By: Ve’ona Rogers, SAJE Tenant Leader
As a mother, lupus survivor, and activist I know the power of community. COVID-19 has shown us the many ways we are connected. This year, none of my neighbors have been able to avoid the effects of the pandemic and after months of uncertainty and hardships the strength of our family and leaning on our neighbors has helped my community survive. However, not everyone who has a stake in our building has an equal interest in maintaining our community. In the wake of COVID-19, the divide between corporate landowners and our communities is even greater.
In Los Angeles County, over 43% of residential rental units and more than 55% of multifamily units are directly owned by corporations. I’ve lived in South Central LA for my entire life, over 30 years. I’ve never owned property but I’ve invested a great deal in this city. As a young woman my father taught me that activism and pride for your community are one in the same. We didn’t wait for the city to clean trash out of the alley or plant trees on the street because as my father would say, “You’ve got two good eyes. If you see something needs to be done, you see to it yourself.” The actions you take to build your community are a direct reflection of your pride. When SoLA Rentals took over my building, I thought they would share the pride and care my neighbors invested in our community. It seemed SoLA’s interest in making a profit was matched by their desire to do good. However, after years of neglect SoLA has failed to do anything to distinguish itself from the many corporations vying for a piece of LA.
SOLA Rentals is not a force for community good. It is a business, a conglomeration of privately owned entities including SoLa Impact. SoLA companies collectively own and manage hundreds of properties across LA. They have a lengthy track record or tenant harassment, eviction, and habitability issues. Throughout the pandemic our elected leaders have put the burden of protecting our families and maintaining the health of the city on tenants. Even after providing landlords with a $100 million relief package, my neighbors were still being locked out of their homes and threatened with eviction from SoLA. Whether in meetings, making our voices heard through direct action or turning out to make public comments, we’ve had to fight for every protection.
SoLA Rentals claims to create high quality affordable housing and deliver superior financial returns. In truth, SoLA has dissolved our community by driving displacement. For the last 3 years, SoLA Rentals has aggressively pushed “cash for keys” offers to tenants. These bribes are almost exclusively made below the county relocation assistance rate and lead families into a cycle of displacement and eviction they’re unable to recover from.
SoLA Rentals business model creates success at the expense of elderly, disabled, and low-income residents. Through the years they’ve made profits by driving our most vulnerable neighbors from their homes. This business model isn’t unique to SoLA. Decades of anti-tenant legislation has created a housing market where putting profits over people is the norm. Still, SoLA’s actions against the community are especially egregious because they’ve chosen to position themselves as a community ally.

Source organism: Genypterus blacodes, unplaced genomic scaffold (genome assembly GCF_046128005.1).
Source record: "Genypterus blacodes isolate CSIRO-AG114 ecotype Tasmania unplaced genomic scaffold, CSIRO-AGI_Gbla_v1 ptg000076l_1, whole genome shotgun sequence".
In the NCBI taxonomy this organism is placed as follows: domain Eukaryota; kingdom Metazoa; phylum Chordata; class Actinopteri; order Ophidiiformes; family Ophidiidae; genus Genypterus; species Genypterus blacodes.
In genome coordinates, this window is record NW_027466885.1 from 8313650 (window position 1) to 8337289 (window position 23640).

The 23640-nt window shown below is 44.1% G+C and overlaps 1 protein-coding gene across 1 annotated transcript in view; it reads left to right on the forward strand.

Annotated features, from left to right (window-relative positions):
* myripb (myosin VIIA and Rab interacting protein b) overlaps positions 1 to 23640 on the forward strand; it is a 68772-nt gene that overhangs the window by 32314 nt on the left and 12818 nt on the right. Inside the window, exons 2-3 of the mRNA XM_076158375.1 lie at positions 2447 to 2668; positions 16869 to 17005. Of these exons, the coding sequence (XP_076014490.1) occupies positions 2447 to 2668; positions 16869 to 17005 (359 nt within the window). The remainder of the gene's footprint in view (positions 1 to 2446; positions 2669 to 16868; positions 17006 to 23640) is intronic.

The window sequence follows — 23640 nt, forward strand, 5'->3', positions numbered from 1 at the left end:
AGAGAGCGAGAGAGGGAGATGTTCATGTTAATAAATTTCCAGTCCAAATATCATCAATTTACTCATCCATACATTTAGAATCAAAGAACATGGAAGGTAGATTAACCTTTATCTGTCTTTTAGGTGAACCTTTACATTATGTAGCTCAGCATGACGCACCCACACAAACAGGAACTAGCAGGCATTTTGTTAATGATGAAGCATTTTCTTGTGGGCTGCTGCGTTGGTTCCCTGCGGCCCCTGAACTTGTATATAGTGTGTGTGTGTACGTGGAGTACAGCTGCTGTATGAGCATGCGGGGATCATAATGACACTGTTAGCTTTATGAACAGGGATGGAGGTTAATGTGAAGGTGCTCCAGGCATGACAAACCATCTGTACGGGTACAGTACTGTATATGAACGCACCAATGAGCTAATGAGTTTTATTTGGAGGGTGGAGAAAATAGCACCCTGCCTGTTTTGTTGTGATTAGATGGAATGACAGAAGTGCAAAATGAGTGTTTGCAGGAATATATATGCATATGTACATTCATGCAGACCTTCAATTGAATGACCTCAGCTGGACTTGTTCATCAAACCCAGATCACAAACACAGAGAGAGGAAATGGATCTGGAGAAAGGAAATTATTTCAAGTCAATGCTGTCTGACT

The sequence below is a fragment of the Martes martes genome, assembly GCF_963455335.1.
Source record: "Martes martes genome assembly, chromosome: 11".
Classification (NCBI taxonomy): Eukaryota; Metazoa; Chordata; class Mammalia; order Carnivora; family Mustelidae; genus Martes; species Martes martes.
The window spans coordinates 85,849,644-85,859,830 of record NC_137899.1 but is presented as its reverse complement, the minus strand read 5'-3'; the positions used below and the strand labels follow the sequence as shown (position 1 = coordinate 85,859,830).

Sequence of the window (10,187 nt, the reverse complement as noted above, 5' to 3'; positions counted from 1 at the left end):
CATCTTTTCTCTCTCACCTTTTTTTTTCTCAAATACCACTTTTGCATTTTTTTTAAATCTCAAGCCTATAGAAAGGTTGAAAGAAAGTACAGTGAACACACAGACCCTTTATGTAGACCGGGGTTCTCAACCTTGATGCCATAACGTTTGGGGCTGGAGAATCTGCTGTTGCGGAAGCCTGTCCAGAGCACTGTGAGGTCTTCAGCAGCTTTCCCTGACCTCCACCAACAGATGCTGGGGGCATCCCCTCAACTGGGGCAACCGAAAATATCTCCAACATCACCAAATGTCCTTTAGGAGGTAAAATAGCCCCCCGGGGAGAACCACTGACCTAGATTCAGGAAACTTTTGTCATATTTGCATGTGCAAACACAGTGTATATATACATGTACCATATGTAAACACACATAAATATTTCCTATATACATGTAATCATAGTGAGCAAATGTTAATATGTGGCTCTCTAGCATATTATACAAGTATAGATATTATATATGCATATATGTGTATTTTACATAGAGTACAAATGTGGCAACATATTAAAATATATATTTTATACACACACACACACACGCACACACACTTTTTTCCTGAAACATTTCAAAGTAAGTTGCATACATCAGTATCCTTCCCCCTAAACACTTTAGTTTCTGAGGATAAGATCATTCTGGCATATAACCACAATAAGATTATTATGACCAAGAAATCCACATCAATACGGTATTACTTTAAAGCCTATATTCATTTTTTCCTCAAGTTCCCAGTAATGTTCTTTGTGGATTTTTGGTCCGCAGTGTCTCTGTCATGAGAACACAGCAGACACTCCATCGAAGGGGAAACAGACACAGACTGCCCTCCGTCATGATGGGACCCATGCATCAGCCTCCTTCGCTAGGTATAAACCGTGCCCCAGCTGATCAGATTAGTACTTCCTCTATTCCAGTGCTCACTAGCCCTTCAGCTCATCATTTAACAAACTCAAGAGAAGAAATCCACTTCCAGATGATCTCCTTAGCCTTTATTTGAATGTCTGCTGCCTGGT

To many SoLA Impact is a goodwill effort to bring economic opportunities and social programs to needy communities. To my neighbors and I, SoLA Impact is the great hypocrisy of South Central. SoLA acknowledges that 85% of their tenants come from disadvantaged backgrounds. Still, they’ve chosen to ignore our repair requests and subjected us to inhumane living conditions. On July 1, we conducted our first protest as a tenants’ union against SoLA Rentals and left over 20 notices to repair forms on the front door of their business. It was necessary after being ignored for so many years and symbolic of the courteousness that SoLA has shown us as neighbors during the pandemic. Instead of sitting down at the table with us they continued to leave eviction notices and ignore our request. As the holiday season winds closer many of my neighbors have seen no change in their living conditions.
SoLA claims to strive to prevent homelessness, break intergenerational poverty, create jobs, and help revitalize the underinvested communities of South LA but they’re failing to fulfill even their most basic responsibilities as building owners. No family should have to live in conditions that SoLA Rentals has subjected us to.
If SoLA Rentals truly wants to spread goodwill and improve our lives during this holiday season, they should move to cancel rent and cease collections on past due payments. Like other corporate landowners, SoLA Rentals has the bankroll and community funding to make choices that will positively affect our lives. No one who is actively putting families in the streets during a pandemic can claim to be a member of our community. If our communities are going to survive and make a full recovery after this global pandemic, it’s essential for landowners to be at the table with the communities they serve. We SoLA Tenants United call on SoLA Rentals to fulfill their commitment to us and be an example for all corporate owners of community land.